You see how I could relate this back to my business.

Agency recruiter…. ooh sounds dirty!

Most of my clients really value my service, some less so but they are still engaged; I can respect that. Others seem to think fairly negatively and focus on cost of the recruitment process. The question I ask is “Do I bring you value?” Many unengaged managers are happy to register a job “for free”. I am happy to hear you out but I can’t guarantee my service on this basis.

Recruiting takes time, knowledge and timing. Lots of networking, hours of marketing, advertising, blogging, vlogging, editing, creating pretty pictures, networking, emailing, writing and most of all phoning. “Needles in haystacks” that is my daily grind. For all these reasons I need to gain some form of exclusivity to ensure my time is best spent for the end users.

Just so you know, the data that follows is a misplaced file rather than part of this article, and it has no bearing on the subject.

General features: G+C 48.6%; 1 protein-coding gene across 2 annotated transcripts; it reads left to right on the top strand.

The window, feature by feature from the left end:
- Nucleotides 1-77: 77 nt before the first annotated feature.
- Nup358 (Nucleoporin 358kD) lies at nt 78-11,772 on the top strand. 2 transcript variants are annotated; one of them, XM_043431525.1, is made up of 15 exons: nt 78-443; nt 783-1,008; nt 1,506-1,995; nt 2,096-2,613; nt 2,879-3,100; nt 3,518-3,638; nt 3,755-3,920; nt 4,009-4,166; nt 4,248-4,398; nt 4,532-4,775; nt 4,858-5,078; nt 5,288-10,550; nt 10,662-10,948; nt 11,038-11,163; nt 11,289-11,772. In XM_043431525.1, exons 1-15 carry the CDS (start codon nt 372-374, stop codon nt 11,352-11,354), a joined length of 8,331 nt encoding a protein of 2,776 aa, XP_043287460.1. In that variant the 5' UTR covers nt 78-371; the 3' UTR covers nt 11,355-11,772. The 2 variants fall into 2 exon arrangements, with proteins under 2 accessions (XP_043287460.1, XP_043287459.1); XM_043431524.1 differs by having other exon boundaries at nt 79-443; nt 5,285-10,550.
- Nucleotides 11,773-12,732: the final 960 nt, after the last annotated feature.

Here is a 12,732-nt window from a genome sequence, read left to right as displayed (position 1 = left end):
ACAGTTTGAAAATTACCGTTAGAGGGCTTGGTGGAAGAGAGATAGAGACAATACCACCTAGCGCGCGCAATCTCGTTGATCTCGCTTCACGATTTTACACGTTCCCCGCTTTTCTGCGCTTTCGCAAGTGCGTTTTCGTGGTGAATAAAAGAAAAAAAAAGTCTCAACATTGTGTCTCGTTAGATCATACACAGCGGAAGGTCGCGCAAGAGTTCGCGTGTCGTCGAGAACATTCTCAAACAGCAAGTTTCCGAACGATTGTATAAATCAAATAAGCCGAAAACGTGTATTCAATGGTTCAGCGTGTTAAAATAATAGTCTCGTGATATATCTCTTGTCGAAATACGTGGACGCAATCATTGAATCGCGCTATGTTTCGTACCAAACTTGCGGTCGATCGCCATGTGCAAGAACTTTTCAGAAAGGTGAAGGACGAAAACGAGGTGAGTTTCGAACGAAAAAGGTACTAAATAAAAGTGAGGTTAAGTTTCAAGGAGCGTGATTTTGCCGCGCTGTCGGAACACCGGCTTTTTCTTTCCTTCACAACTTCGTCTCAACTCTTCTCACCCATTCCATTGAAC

Candidates are king, let’s be honest. If a recruiter is not treating people right, and adopts the attitudes used by some agencies, then you stand on the edge of transactional and unsustainable practice.
We don’t.
The same could be said for users of recruitment services. Engaging on a transactional basis with many recruiters may harm their employer brand, waste their time and potentially leave them in the same position they were at the start, with no real talent attraction. Conversely, engaging an exclusive process with a trusted business partner will yield results. Putting their full trust in a conscientious worker that has a vested interest in the successful placement of talented individuals in their business, trumps the alternative. Every time.

More Champagne please.

 

 

Facing a Candidate Shortage in an Industry Boom

This won’t come as a revelation; New Zealand’s construction industry is facing a striking candidate supply-demand crisis. Yes, there is a shortage of skilled staff employers face when looking for hiring new talent to expand their businesses.